The Latest Developments In Space Food Include Fresh Coffee

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Astronauts can now enjoy food other than dehydrated ice cream, flour tortillas and vacuum-sealed meals. Freshly brewed coffee will be boosting morale, thanks to the advancement in space food. And if that's how you're going to start your morning, you'll also need some toast. Here are a few new items that may revolutionize space travel.

Space Bread

German scientists are working on a way to break bread with aliens. At least, Sebastian Marcu, founder of Bake In Space, is. NPR reports that Marcu is on a mission to build an oven suitable for space travel.

There are a number of reasons why baking bread, or bread in general, isn't ideal fare on a spaceship. According to NPR, the oven would have to operate in a way that forgoes preheating because opening a hot oven on a ship would release a heat bubble that could cause burns. Baking bread at a low temperature would dry out the loaf, making crumbs inevitable, which would be a hazard in themselves. Space crumbs float every which way, and drifting into an electrical panel could start a fire.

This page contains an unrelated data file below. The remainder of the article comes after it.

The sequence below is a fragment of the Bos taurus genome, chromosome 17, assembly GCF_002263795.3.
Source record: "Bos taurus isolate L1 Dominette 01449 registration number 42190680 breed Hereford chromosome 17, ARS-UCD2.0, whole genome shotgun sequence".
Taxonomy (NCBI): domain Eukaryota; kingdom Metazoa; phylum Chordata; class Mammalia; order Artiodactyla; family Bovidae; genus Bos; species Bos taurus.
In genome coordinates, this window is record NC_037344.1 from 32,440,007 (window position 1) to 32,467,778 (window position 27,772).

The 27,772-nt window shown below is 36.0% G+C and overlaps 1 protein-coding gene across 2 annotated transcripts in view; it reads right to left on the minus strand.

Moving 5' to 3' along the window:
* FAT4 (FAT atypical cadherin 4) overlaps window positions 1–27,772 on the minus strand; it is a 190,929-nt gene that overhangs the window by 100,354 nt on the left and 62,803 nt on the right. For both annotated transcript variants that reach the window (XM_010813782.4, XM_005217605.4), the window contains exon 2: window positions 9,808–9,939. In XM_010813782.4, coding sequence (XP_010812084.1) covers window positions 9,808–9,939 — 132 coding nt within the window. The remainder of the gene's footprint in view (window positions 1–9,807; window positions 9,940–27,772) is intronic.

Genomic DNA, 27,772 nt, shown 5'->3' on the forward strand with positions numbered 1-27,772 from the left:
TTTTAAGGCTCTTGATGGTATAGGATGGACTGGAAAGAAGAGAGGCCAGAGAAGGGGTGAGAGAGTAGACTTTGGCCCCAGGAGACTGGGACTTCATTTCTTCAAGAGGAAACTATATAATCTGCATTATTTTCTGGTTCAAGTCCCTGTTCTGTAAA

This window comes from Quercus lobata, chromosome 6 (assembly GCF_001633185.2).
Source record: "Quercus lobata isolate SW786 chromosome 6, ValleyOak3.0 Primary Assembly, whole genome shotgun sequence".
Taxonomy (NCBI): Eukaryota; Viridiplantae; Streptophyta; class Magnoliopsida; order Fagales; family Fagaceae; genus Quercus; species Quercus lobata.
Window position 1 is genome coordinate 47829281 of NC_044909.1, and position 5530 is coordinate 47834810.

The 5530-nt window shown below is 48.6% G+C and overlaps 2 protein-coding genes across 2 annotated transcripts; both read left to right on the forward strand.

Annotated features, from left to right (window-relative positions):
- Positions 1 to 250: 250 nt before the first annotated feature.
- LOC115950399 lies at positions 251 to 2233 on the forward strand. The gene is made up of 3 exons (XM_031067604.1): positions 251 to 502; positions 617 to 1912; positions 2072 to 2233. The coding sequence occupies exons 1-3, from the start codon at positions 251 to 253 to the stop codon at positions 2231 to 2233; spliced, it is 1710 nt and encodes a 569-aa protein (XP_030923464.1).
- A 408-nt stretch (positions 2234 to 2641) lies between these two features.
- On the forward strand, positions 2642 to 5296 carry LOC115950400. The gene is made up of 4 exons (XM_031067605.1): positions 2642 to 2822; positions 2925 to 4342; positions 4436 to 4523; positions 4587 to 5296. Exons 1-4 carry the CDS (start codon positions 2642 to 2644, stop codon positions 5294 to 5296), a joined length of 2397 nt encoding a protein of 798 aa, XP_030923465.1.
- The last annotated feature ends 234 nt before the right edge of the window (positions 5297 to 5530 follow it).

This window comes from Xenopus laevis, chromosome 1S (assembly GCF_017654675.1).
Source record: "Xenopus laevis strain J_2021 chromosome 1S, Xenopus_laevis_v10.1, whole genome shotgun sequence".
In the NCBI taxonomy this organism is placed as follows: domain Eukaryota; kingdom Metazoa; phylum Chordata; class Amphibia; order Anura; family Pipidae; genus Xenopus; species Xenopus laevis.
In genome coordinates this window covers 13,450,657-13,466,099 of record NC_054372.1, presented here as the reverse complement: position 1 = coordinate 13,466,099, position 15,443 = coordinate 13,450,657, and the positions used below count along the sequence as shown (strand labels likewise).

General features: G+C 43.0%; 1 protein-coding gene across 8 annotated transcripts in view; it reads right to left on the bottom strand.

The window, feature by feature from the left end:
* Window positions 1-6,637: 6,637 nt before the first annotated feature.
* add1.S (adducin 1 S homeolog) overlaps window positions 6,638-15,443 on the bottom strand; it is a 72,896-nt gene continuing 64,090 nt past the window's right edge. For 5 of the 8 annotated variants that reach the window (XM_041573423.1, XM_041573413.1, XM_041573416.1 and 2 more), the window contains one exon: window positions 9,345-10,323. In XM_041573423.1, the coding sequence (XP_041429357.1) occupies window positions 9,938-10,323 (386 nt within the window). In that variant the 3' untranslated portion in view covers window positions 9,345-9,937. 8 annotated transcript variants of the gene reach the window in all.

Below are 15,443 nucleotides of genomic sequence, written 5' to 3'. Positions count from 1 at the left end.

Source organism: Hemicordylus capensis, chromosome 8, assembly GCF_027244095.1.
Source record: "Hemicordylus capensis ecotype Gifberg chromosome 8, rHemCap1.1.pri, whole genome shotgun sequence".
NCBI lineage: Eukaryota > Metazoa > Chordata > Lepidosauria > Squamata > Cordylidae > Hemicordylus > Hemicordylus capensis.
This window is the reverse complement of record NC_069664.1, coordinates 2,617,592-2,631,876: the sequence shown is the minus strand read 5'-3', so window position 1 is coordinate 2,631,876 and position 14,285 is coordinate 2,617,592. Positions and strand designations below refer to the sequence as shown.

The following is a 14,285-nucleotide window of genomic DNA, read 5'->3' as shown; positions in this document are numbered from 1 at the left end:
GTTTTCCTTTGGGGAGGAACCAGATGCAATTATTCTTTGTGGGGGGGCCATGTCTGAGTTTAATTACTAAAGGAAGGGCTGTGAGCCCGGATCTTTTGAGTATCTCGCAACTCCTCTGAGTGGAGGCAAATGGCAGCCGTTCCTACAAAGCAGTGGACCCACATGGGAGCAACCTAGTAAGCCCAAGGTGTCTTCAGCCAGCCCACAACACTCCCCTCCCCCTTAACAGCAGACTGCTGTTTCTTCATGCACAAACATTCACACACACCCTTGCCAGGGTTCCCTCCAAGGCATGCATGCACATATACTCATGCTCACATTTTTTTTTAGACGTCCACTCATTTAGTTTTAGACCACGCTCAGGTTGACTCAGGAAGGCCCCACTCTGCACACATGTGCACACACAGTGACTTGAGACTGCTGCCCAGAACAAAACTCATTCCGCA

Marcu's device is expected to be ready for the International Space Station by June 2018.

Space Dumplings

Chinese scientists are growing wheat and vegetables under trial conditions. According to QZ, a four-person team from Beihang University is living in tight quarters for six months to simulate life in space. They've been tasked with being as self-sustaining as possible, growing carrots, potatoes, wheat, onions and strings beans, and even using their fecal waste as a fertilizer. (QZ reports that the stuff is fermented before it's used for crops.)

The researchers have successfully harvested the produce and even milled flour out of the wheat to make noodles and dumplings. As for protein, mealworms are chock full of them, and also provide crops with carbon dioxide.

Space Beer

Down here on Earth, Seattle's Elysian Brewing is infusing space dust in their flagship IPA. The brewing company worked with Jon Larsen, a cosmic dust researcher and author of In Search Of Stardust, to upgrade their Space Dust IPA using the real deal. The beer was originally named after Galaxy hops, which they experimented with during the brewing process. They decided to brew with another variety, but kept the name.

Elysian is auctioning off one six-pack of Space Dust IPA with the galactic ingredient at Agora Gallery in New York City on August 8. Tickets are available here. All proceeds will go to benefit New York Cares, a volunteer-led community support organization.